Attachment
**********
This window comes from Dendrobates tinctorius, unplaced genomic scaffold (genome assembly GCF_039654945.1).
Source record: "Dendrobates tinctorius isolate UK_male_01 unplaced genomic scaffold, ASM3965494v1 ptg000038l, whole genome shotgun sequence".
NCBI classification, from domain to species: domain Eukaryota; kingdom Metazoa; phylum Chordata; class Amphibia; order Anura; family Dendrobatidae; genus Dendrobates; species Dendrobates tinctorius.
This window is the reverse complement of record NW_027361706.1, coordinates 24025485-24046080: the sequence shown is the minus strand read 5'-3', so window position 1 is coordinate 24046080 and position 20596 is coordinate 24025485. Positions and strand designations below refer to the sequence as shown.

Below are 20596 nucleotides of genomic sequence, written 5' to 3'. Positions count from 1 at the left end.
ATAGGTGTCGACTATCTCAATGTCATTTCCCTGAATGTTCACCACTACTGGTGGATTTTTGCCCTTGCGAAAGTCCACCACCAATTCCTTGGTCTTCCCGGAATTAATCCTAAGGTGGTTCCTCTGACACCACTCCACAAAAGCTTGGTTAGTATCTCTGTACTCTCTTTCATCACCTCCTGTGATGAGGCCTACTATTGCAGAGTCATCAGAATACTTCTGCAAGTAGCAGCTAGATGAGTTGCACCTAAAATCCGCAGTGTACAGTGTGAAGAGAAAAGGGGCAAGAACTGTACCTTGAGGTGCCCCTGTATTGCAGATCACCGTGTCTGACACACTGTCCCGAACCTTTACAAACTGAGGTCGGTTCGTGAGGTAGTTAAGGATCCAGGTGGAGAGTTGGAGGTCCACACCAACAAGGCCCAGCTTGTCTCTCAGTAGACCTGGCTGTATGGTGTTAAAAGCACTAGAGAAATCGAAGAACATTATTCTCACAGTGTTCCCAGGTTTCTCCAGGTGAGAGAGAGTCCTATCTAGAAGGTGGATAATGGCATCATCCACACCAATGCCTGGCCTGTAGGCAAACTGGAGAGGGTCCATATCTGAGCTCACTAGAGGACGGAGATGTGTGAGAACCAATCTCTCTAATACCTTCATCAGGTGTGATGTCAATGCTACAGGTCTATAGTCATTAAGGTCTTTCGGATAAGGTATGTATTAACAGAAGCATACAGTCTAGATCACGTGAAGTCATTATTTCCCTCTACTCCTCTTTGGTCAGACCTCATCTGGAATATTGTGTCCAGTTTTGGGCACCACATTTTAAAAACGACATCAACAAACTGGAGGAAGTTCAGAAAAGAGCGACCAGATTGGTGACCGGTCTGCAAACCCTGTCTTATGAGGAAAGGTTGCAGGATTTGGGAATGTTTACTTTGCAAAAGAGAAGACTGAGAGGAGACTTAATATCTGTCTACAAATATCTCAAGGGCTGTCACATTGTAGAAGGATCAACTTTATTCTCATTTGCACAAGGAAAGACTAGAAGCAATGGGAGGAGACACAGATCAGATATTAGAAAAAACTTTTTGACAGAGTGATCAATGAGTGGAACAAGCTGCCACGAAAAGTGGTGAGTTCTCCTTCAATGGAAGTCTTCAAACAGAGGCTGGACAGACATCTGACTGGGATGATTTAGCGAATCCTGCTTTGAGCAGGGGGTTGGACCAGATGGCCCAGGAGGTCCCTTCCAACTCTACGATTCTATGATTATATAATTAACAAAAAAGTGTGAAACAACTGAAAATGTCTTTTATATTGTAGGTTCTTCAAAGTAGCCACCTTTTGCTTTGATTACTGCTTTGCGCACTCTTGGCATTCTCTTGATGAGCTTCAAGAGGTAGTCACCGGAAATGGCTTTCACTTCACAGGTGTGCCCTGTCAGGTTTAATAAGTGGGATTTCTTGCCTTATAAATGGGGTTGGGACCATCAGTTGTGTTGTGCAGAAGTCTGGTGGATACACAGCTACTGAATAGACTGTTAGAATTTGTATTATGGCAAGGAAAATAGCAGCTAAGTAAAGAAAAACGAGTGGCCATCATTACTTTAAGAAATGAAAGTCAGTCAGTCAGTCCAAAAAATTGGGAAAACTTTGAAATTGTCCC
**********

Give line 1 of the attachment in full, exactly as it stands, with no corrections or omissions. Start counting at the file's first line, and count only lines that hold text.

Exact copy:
This window comes from Dendrobates tinctorius, unplaced genomic scaffold (genome assembly GCF_039654945.1).